Destroy_CC

How to (Literally, Physically) Get Rid of a Credit Card

Consider it like a murder: You don’t want to leave a trace

So you’ve weighed all your choices and decided that your [Redacted] credit card has fucked you over for the last time. Never mind just paying it off and putting it in your underwear drawer, you want to be rid of the whole thing. 

Ordinarily, of course, it’s much better for your credit score not to cancel a card, so if there’s no annual fee, you ought to consider whether the vengeance of canceling is worth the dent it could make to your score, impacting your future ability to get new credit cards or loans. And if there is an annual fee, it might be worth it to call your card issuer and ask to downgrade — this way, you won’t be penalized for canceling. 

But! If you’re truly committed to credit card annihilation –– or, y’know, your card just expired and you need to toss it –– here’s how to get rid of the damn thing…

The Physical

Once you’ve called up your card dealer and told them 12 times over that you’d like to cancel, disposing of the actual credit card will feel like a breeze. As you would a body, just chop it up and disperse its parts throughout the tri-county area. Cutting it into three or four pieces and putting it all into one trash bag isn’t the best idea: The goal is to make the card unrecognizable so it’s impossible for someone to gather all of your card’s information. Ideally, you’d dispose of the card’s pieces at more than one location –– even if you put them in separate trash bins in your home, if they end up in the same dumpster, someone could hypothetically put it all together.

Alternatively, credit cards can be shredded in specialized paper shredders. You can buy a paper shredder with credit card-destroying capabilities for under $40 on Amazon — if you’re concerned enough about identity theft, you should probably have a shredder. Mr. Fancy with the metal credit card, however, will need to contact his card issuer and request a return envelope to mail the card back, where it can be properly killed.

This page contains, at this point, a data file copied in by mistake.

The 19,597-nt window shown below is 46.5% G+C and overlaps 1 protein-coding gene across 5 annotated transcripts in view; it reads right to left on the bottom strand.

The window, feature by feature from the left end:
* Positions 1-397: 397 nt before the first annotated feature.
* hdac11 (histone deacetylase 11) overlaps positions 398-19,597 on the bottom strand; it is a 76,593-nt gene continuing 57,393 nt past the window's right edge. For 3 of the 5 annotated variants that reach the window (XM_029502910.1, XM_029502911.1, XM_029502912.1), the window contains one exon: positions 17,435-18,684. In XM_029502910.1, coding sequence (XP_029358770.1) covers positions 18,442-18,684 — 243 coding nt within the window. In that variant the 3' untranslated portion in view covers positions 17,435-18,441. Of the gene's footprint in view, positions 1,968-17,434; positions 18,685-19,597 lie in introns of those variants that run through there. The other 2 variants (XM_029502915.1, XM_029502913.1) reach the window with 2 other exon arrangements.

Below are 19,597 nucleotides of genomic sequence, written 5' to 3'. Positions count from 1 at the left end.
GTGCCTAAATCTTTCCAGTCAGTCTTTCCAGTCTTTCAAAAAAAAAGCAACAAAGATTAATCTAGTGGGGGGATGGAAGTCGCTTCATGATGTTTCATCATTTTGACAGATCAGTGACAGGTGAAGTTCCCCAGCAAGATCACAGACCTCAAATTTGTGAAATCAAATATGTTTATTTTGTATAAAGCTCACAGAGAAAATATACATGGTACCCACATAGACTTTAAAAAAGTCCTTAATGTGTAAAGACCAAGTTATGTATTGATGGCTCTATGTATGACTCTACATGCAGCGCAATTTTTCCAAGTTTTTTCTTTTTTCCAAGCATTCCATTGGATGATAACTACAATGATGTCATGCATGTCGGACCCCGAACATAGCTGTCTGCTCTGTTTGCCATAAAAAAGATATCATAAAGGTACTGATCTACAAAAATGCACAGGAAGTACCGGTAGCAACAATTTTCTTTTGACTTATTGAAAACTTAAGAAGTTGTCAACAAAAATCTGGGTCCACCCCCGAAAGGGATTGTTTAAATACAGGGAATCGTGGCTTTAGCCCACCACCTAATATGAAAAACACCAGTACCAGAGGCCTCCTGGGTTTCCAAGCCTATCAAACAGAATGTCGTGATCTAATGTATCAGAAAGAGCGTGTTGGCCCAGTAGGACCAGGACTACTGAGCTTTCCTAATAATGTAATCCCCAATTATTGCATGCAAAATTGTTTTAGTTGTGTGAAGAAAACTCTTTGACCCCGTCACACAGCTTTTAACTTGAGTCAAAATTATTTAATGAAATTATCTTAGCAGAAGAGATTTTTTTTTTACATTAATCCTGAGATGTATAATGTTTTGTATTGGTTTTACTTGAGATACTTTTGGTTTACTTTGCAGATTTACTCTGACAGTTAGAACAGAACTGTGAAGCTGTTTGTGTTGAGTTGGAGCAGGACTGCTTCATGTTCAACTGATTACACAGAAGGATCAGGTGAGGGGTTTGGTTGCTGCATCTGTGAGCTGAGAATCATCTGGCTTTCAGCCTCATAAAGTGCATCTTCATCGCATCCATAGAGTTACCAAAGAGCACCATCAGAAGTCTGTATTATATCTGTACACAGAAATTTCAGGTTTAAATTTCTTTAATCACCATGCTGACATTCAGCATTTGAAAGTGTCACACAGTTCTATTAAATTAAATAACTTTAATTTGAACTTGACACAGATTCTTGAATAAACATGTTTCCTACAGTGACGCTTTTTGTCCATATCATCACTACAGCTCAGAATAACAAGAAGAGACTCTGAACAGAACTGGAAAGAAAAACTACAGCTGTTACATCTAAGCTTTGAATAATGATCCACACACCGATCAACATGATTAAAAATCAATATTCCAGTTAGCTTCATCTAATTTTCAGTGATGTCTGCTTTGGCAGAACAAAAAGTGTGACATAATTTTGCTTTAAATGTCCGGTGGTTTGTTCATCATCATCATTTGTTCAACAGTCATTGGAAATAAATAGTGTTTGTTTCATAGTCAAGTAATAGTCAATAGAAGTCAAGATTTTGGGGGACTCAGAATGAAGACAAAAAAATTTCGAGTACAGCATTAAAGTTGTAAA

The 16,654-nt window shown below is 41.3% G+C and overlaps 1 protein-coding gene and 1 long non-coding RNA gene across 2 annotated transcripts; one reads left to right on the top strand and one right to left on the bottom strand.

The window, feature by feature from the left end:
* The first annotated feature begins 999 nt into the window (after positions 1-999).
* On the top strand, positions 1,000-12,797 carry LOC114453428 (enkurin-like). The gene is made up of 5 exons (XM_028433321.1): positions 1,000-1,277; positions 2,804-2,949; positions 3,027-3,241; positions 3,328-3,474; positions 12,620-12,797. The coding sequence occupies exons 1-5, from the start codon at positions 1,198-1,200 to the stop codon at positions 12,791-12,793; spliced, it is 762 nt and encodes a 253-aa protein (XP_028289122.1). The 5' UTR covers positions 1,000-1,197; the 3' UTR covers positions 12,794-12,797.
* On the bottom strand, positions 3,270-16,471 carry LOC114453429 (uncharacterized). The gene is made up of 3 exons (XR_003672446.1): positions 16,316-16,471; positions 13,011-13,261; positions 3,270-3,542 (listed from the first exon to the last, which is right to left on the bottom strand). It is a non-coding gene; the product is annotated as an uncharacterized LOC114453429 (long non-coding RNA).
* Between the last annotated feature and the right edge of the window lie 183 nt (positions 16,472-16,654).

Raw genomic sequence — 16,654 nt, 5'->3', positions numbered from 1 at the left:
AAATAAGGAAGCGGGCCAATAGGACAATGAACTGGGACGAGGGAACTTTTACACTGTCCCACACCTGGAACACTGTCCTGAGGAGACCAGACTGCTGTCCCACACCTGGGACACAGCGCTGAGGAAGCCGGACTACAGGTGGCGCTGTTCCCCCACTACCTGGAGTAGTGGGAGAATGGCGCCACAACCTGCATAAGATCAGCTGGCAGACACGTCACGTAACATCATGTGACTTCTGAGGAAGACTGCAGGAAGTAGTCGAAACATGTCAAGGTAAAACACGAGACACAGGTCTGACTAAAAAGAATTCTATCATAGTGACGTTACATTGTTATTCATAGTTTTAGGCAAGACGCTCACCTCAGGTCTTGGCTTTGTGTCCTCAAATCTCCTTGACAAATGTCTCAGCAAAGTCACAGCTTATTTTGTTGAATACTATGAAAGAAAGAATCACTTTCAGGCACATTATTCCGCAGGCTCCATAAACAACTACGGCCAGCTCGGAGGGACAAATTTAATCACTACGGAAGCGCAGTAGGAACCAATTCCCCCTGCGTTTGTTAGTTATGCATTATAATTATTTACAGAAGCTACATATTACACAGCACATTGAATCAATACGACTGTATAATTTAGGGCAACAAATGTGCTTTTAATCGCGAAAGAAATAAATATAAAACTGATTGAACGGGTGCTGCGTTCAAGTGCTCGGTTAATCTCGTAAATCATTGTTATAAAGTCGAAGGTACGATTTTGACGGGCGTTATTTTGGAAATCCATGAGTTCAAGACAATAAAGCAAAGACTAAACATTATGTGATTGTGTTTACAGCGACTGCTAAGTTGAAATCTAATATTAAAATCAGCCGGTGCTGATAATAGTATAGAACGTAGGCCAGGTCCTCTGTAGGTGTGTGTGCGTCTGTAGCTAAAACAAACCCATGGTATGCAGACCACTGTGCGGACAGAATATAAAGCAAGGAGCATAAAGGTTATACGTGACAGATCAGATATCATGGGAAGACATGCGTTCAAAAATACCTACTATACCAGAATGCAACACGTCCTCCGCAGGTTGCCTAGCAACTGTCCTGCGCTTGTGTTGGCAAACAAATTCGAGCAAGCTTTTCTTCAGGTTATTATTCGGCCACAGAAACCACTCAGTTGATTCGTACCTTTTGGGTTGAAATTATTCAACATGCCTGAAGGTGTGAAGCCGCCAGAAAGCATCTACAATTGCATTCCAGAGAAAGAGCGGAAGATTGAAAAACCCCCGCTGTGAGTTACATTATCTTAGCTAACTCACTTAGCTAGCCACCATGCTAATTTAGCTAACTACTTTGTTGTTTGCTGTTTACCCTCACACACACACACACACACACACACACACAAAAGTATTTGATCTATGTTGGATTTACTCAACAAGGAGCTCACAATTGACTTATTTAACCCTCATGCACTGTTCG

Odds are, of course, if you’re tossing a credit card, it’s because you’ve canceled the account or the card has expired, and in either case, the card should be rendered useless anyway — in the event that someone was able to make a purchase with it, you shouldn’t be held responsible for the fraudulent charges. But the thing is, even after a card has expired or been canceled, it might still work. And even if the resulting fraudulent charges are cleared, it’s still a giant hassle to deal with. On top of that, former credit card information could potentially be used to steal someone’s identity, so again, chop that shit up.

The Digital

Today, it’s possible to use your credit card multiple times a day without ever even pulling it out of your wallet. Not only do many of us have our card information saved to Amazon or Paypal, but Apple Pay and other digital wallets are accepted at essentially every major retailer and most of the tiny ones, too. 

This is to say, if you’re getting rid of a card, you’ll need to get rid of the digital evidence and do a deep dive into your online/mobile spending, removing the card’s information from the platforms you’ve previously used it. To remove a card from Apple Pay, for example, go to the Wallet app, then select the credit card you’d like to delete. Press the circle with the “…” in the upper right corner to reach the card’s settings, and scroll down to the bottom to delete it from the app. 

You’ll also want to make sure you don’t have any automatic bill-pay linked with the card, so double-check your card statements for any subscriptions or services you might have been paying off with said card. 

There’s also the problem of points. While you might be done with a certain card, closing an account could mean you’re throwing away what’s basically your hard-earned cash. The exact value of your points/miles will vary from card to card, as will whether you can hang on to them once a card is closed. Generally, if the card earns hotel points or airline miles, these will still hold value within the hotel/airline’s loyalty system but may have an expiration date

Points that are specific to your card, however, like those of Chase’s Ultimate Rewards system, will be deleted along with your card if you cancel. This is another reason to consider downgrading cards or simply hiding them away, rather than getting rid of them entirely. 

Kind of wild how none of us even asked to be born and now we’ve gotta think about things like credit scores and airline miles. Lean in and embrace the void, baby!